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  Av 18, 5777 , 10/08/17

Wave of anti-tourist protests rocks Europe

 A wave of anti-tourism protests have broken out in some of Europe’s most popular destinations. 

The focal point for much of this has been Spain, which had a record 75.6 million tourists last year, including 17.8 million from the UK. In Barcelona, where tensions have been rising for years over the unchecked surge in visitors and impact of sites such as Airbnb on the local housing market, Arran, the youth wing of the radical CUP (Popular Unity Candidacy), have been filmed slashing the tyres of rental bicycles and a tour bus. An Arran spokesperson told the BBC: “Today’s model of tourism expels people from their neighbourhoods and harms the environment.” Spanish prime minister Mariano Rajoy criticized the group, describing them as “extremists”.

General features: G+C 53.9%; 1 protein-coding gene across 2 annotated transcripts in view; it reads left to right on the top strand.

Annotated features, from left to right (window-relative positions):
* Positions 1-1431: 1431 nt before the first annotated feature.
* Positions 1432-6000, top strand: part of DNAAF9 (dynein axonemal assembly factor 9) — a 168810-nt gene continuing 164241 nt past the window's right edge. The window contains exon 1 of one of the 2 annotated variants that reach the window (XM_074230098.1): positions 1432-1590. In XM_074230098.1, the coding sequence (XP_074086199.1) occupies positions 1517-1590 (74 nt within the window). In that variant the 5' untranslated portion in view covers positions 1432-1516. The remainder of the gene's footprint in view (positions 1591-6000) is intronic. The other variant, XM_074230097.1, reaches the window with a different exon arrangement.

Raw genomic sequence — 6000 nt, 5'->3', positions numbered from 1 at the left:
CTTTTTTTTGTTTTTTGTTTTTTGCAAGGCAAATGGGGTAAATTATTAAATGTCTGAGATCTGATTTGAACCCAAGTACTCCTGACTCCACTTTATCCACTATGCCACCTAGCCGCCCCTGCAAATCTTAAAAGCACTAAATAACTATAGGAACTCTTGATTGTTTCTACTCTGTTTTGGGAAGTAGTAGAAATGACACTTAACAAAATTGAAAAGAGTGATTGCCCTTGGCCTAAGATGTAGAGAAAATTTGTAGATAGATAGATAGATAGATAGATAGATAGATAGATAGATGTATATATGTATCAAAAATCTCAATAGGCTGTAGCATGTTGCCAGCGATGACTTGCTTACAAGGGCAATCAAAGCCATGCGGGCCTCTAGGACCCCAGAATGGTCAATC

There have also been protests in Mallorca and San Sebastián, where an anti-tourism march is planned for 17 August, to coincide with Semana Grande – a major festival of Basque culture.

Other demonstrations have taken place across southern Europe. Last month in Venice – which sees more than 20 million visitors a year and has just 55,000 residents – 2,000 locals marched through the city, voicing anger at rising rents and the impact of huge cruise ships and the pollution they cause to the city’s delicate environment.

Italy has also been cracking down on anti-social behaviour in other tourist hotspots. In Rome, this means a ban on people eating or paddling in the city’s fountains and drinking on the street at night. Similar measures have been put into place in Milan – which introduced a summer ban on everything from food trucks to selfie sticks in the Darsena neighbourhood.

Other cities monitored the number of tourists entering and in other towns in Europe, tourists found signs spraypainted saying "tourist go home"

Other archived news briefs:Aug 10, 05:03 PM, 8/10/2017